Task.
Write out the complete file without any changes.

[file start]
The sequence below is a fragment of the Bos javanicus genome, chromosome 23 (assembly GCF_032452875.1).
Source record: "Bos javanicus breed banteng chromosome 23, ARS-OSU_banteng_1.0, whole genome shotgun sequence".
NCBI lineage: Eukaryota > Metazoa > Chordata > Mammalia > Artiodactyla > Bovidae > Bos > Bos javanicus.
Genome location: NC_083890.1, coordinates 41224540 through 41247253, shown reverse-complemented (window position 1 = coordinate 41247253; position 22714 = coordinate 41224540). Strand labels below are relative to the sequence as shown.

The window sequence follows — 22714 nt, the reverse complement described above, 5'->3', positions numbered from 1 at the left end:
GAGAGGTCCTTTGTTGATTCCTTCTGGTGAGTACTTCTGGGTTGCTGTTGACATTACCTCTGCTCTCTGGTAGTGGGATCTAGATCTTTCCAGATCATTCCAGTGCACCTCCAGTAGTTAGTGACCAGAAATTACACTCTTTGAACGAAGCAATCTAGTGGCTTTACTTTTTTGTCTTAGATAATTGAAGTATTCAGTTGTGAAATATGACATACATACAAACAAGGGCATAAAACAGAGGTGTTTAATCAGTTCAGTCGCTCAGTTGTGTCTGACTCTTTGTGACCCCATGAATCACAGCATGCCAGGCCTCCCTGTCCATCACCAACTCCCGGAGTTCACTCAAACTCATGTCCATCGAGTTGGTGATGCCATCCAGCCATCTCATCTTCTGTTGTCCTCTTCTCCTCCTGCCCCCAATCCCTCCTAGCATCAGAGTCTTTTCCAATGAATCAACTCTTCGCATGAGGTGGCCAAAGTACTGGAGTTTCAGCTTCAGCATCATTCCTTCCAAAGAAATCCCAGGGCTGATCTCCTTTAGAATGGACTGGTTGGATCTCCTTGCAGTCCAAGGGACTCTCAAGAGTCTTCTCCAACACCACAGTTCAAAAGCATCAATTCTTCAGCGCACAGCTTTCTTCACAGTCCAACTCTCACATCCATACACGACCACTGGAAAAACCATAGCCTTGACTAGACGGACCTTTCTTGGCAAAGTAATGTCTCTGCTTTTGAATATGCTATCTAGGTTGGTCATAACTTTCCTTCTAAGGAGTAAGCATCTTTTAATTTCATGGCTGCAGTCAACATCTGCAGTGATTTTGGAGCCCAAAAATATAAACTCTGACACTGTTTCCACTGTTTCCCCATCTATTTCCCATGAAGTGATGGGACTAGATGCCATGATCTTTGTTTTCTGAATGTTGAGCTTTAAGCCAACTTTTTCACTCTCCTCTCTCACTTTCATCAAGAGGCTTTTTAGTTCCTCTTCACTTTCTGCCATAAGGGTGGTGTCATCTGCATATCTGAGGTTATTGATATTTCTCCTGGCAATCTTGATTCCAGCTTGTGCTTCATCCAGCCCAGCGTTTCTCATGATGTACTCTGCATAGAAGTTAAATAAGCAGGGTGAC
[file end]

The sequence below is a fragment of the Bos javanicus genome, chromosome 23 (assembly GCF_032452875.1).
Source record: "Bos javanicus breed banteng chromosome 23, ARS-OSU_banteng_1.0, whole genome shotgun sequence".
NCBI lineage: Eukaryota > Metazoa > Chordata > Mammalia > Artiodactyla > Bovidae > Bos > Bos javanicus.
Genome location: NC_083890.1, coordinates 41224540 through 41247253, shown reverse-complemented (window position 1 = coordinate 41247253; position 22714 = coordinate 41224540). Strand labels below are relative to the sequence as shown.

The window sequence follows — 22714 nt, the reverse complement described above, 5'->3', positions numbered from 1 at the left end:
GAGAGGTCCTTTGTTGATTCCTTCTGGTGAGTACTTCTGGGTTGCTGTTGACATTACCTCTGCTCTCTGGTAGTGGGATCTAGATCTTTCCAGATCATTCCAGTGCACCTCCAGTAGTTAGTGACCAGAAATTACACTCTTTGAACGAAGCAATCTAGTGGCTTTACTTTTTTGTCTTAGATAATTGAAGTATTCAGTTGTGAAATATGACATACATACAAACAAGGGCATAAAACAGAGGTGTTTAATCAGTTCAGTCGCTCAGTTGTGTCTGACTCTTTGTGACCCCATGAATCACAGCATGCCAGGCCTCCCTGTCCATCACCAACTCCCGGAGTTCACTCAAACTCATGTCCATCGAGTTGGTGATGCCATCCAGCCATCTCATCTTCTGTTGTCCTCTTCTCCTCCTGCCCCCAATCCCTCCTAGCATCAGAGTCTTTTCCAATGAATCAACTCTTCGCATGAGGTGGCCAAAGTACTGGAGTTTCAGCTTCAGCATCATTCCTTCCAAAGAAATCCCAGGGCTGATCTCCTTTAGAATGGACTGGTTGGATCTCCTTGCAGTCCAAGGGACTCTCAAGAGTCTTCTCCAACACCACAGTTCAAAAGCATCAATTCTTCAGCGCACAGCTTTCTTCACAGTCCAACTCTCACATCCATACACGACCACTGGAAAAACCATAGCCTTGACTAGACGGACCTTTCTTGGCAAAGTAATGTCTCTGCTTTTGAATATGCTATCTAGGTTGGTCATAACTTTCCTTCTAAGGAGTAAGCATCTTTTAATTTCATGGCTGCAGTCAACATCTGCAGTGATTTTGGAGCCCAAAAATATAAACTCTGACACTGTTTCCACTGTTTCCCCATCTATTTCCCATGAAGTGATGGGACTAGATGCCATGATCTTTGTTTTCTGAATGTTGAGCTTTAAGCCAACTTTTTCACTCTCCTCTCTCACTTTCATCAAGAGGCTTTTTAGTTCCTCTTCACTTTCTGCCATAAGGGTGGTGTCATCTGCATATCTGAGGTTATTGATATTTCTCCTGGCAATCTTGATTCCAGCTTGTGCTTCATCCAGCCCAGCGTTTCTCATGATGTACTCTGCATAGAAGTTAAATAAGCAGGGTGAC